#AbdurChowdhury Georgetown on Wednesday.
Chowdhury, Twitter’s chief scientist and a veteran faculty member of Georgetown’s computer science department, spoke to a standing-room only audience in McShain Lounge, discussing the importance of using technology to connect the world.
As Twitter’s chief scientist, Chowdhury handles a tremendous amount of data from individuals across the world – 175 million people have Twitter accounts. Account holders range from everyday citizens to the president of Russia, who visited the Twitter office in person to set up an account. Among those accounts, 90 million tweets occur on average each day at a rate of one tweet per millisecond. These statistics, Chowdhury suggests, should not be taken at numerical face value. Rather, these numbers show what the world is talking about.
Chowdhury went on to describe the idea of “trend engines,” the key to understanding what is important and interesting to people. The first step to reaching this understanding, Chowdhury suggests, is to find trend entities – what people are talking about and who is doing the talking. Twitter analysts then notice trends in the conversations, and decide which trends are the most relevant to others across the globe.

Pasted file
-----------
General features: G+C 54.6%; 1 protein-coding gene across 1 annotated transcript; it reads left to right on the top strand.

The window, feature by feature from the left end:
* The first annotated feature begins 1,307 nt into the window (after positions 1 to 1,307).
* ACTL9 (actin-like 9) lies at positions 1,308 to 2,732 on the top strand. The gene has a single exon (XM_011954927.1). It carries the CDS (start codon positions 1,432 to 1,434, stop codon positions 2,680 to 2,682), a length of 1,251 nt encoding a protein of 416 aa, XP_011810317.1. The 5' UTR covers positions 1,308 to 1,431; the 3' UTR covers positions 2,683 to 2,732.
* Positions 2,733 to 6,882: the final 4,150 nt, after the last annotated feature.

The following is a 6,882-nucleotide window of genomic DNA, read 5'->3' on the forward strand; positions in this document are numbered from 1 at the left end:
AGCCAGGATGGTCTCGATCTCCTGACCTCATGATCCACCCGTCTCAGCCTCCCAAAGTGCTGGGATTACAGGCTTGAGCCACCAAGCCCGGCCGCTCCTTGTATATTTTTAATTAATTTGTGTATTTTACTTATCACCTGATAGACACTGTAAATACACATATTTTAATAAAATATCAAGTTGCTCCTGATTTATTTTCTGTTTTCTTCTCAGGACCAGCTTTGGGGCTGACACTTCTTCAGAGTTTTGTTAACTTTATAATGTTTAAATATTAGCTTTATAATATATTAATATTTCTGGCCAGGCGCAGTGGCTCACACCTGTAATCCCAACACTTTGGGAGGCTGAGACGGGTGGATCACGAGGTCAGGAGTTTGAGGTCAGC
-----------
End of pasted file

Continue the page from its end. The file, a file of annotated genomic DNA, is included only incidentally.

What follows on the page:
“Trends change our awareness of the globe,” Chowdhury said. “Trends aren’t supposed to be news – they’re supposed to elicit what people are interested in.”
Trend engines in Twitter are used to keep tabs on these interests, by gauging what is important to people in a certain locale; the Twitter team then uses the information to consider focused interests as part of a larger, global picture.
“It’s like walking around the planet and getting quick insights into global minds,” Chowdhury said.
Chowdhury warned the audience that with trend engines comes some misuse. On a daily basis; Twitter addresses problems with ranking and gaming, both schemes to make popular, rather than interesting, topics the top trends of the day. Chowdhury used obsessive Justin Bieber fans as an example of such efforts.
He did suggest, however, that gaming can be beneficial when used to promote topics that have a wide reach. Twitter followers have organized trends such as “charity Tuesday,” a place for account holders to tweet about their favorite charities.
“It’s interesting to see how Twitter lets people work together, from all over the world, for things that matter the most to them,” Chowdhury said. “When people can get other people talking about a certain topic, it sends a powerful message.”
Computer science students found the lecture thought-provoking.
“It was nice to see a practical application for all we learn in our computer science courses,” Duncan Gillespie (COL ’13) said.
Tyler Sax (COL ’13) said knowing Chowdhury spent days in the computer science department 10 years ago was reassuring.
“It is always impressive to see a Hoya move on and do something as impressive as Twitter,” he said.
For Chowdhury, the promise technology holds for society is most important.
“I find most people seem to get more value from life by sharing it with others,” Chowdhury said. “Technology isn’t just bringing us together – it’s helping us understand each other, and ourselves, better.”